What Competes in the Room Where She Writes

by | Sarah Day 2 - Group B

I’m a bit too likely to exactly mimic people and, while I wanted to write a list of all the incongruous things I removed from my office (teaching at the U.S. Air Force Academy) when I retired from the military, I went with this instead:

What competes in the room where she writes:

• The cactus wrinkling because even it can’t go this long without water;
• The tomatoes ripening out of kitten reach.
• The question, are there more waiting in the garden?
• The two horses and mules with pricked ears and an unspoken requests;
• The skein(s) of yarn and thread, embrodiery patterns and tea towels, artists’s paints and pencils;
• Sleep;
• The electric piano and sheet music for the A-level competition piece from high school;
• The printer laser toner cartridges and tiny chips needing surgical transfer;
• Matches plus one candle;
• The photo of all the aunts, cousins, her sister and mother in straw hats watching her hug the president;
• Her decade-dead grandfather’s carry-on bag full of her living grandmother’s writing;
• Hundreds of hand-held books in expectant silence. Judgement;
• High in one corner, shifting spectre—hope, desire, fear, imposter syndrome.
• The first keystroke. A beginning leading to an end.

11 Comments

  1. Sarah Freligh

    Max, this is a great list of distractions! I see many items there that would also end up on my list (I’m typing this even as Stewie is trying to walk across my keyboard).

    I love that first detail–the cactus “wrinkling,” yes, indeed, they do that–and how the “even it can’t go this long without water” feels so significant for all the ways it evokes what’s really at the heart of this — the need for us to write, our water, our air, amidst the competition from the world. That you’ve set it in a single room –and found so much there — is all the more fabulous.

    Next pass — and I know you will, so I feel silly even saying this — dig into the significance of each of these, the way you do with the cactus. The aunts, cousins, sisters, mother in their hats–are they listening to you tell their stories or are they looking askance: We told you not to tell.

    I love the tomato ripening and the “are there more?” You could even move that one down farther, conveying how we fix on things and can’t move away easily. Ditto each of these — which ones would come back?

    Great start. KEEP GOING.

    • MaxieJane Frazier

      Thanks, Sarah. Clearly just not “feeling” something new today. Maybe should have put in something I was working on instead! But I love your suggestions if I decide to keep working on it. Writers writing about not writing is…well…uninteresting to us writers, yes?!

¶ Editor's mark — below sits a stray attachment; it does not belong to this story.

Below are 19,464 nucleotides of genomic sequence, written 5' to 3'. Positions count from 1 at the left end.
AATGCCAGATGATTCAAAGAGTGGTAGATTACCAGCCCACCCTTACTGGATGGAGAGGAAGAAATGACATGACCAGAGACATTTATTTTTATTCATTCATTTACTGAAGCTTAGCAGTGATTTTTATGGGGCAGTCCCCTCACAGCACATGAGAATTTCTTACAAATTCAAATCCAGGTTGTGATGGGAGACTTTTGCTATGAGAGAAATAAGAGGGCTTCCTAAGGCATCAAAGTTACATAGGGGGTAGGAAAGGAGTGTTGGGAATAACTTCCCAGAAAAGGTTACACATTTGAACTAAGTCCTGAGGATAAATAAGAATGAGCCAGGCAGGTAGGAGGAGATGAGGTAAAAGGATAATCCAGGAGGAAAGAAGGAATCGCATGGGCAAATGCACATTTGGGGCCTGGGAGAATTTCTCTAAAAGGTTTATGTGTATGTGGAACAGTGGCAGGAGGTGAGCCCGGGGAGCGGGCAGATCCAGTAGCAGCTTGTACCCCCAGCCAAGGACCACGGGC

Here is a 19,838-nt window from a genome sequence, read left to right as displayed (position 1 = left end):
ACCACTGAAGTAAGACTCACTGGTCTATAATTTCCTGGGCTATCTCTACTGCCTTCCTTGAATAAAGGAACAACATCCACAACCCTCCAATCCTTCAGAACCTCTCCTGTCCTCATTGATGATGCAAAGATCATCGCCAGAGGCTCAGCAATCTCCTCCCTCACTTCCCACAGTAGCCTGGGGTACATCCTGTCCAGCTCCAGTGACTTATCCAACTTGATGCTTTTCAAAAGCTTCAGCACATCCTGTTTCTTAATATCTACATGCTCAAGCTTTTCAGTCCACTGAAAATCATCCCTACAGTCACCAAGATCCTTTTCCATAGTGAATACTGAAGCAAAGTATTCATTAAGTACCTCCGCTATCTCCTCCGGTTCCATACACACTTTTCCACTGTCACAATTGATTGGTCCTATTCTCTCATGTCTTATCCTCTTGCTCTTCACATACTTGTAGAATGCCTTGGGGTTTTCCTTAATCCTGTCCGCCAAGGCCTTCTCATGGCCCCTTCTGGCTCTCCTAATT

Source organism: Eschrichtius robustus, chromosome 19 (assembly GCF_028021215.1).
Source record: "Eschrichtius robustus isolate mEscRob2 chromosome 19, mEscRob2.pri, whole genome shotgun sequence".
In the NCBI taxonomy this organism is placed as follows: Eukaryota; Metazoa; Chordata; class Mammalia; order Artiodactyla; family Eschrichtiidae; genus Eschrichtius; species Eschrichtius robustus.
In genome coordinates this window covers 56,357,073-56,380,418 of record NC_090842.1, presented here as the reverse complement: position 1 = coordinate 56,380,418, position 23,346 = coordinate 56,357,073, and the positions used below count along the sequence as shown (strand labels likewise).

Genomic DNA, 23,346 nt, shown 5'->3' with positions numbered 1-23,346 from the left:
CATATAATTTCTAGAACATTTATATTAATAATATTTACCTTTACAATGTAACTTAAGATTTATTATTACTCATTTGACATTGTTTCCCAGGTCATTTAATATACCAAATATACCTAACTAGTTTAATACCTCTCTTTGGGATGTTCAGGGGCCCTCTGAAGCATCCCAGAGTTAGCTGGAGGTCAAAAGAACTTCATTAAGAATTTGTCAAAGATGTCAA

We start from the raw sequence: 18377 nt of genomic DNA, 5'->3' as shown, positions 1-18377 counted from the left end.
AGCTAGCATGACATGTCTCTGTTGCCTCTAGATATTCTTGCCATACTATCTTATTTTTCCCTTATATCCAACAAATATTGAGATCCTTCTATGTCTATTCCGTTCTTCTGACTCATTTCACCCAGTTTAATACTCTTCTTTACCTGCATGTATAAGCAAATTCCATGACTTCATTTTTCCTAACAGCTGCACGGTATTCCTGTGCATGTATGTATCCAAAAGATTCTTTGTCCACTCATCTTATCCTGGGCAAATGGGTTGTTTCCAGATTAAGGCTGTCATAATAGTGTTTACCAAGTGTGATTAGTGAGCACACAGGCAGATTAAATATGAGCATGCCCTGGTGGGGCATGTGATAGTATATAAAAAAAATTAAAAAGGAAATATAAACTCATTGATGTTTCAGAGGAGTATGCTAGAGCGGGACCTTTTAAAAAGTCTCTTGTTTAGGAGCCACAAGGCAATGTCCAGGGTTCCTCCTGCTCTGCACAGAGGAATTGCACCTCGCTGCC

• Sarah Freligh

        Nah, I like anything about writers not writing. It makes me feel like I belong to a big clan.

        • Traci Mullins

          It’s always good to be reminded that I’m not the only one who’d rather do anything but write, especially when the imposter syndrome dogs my steps! Your list is so interesting, and the grandmother’s writing especially piques my interest. Even makes me wonder if there’s a story just in that—perhaps her grandmother abandoned her own writing for some of the same reasons the narrator is tempted to do. Lots to think about as you let this simmer.

  2. Catherine Parnell

    This list is indicative of a mind at work even when it’s not at work, a condition we all suffer from. We call them distractions, I call them essentials. What would extend this would be a back and forth, a call and response, something that would provide meter & rhythm and elevate the material to the next level. This is a monologue in the making — and that last line! Excellent!

  3. Mikki Aronoff

    I also love stories about writers not writing! And I can really relate to the burden of books crooking their fingers at you (I wrote something about this earlier in another workshop today, so that’s fresh in my mind). Your list is so fulsome. Things spoiling, dying, letting them spoil, letting them die. Don’t worry, there’ll be more. And the nag of the bag of grandmother’s writings – what a thing to live up to – yikes! That’s genetic, so what’s happening?! But that beautiful last sentence lets us know the narrator’s plowed through all of that and come out the other side. Even a letter (singular, not the epistle) is a beginning, no?

    • MaxieJane Frazier

      Mikki, thank you. You have me thinking about the writing in the bag–all the things we wish my now 96-year-old grandmother had compiled. If that isn’t a call to write, what is?

  4. Chelsea Stickle

    I have ADHD so this piece really resonates with me. Everything you’re supposed to do pulls at you until you’re pulled apart and have done nothing. Lovely.

  5. Suzanne van de Velde

    Maxie — I love the way you frame this, as though each of these disparate entries might carry equivalent weight, depending on the moment. The endless hours required to resolve a printer issue can feel as demanding as the needs of living things. The weight of family history.
    Like Chelsea, my ADD is a potent force I must wrestle with daily. I’m an Army brat who somehow still tends to think of people who served military as being so disciplined that none of this would have much pull, so it’s a selfish relief to read your list — but then you did push through, so…
    I like Catherine’s suggestion of a call and response, that’s something to play with, a brisk comment from one of the women in the photo, the bleat of a tomato.

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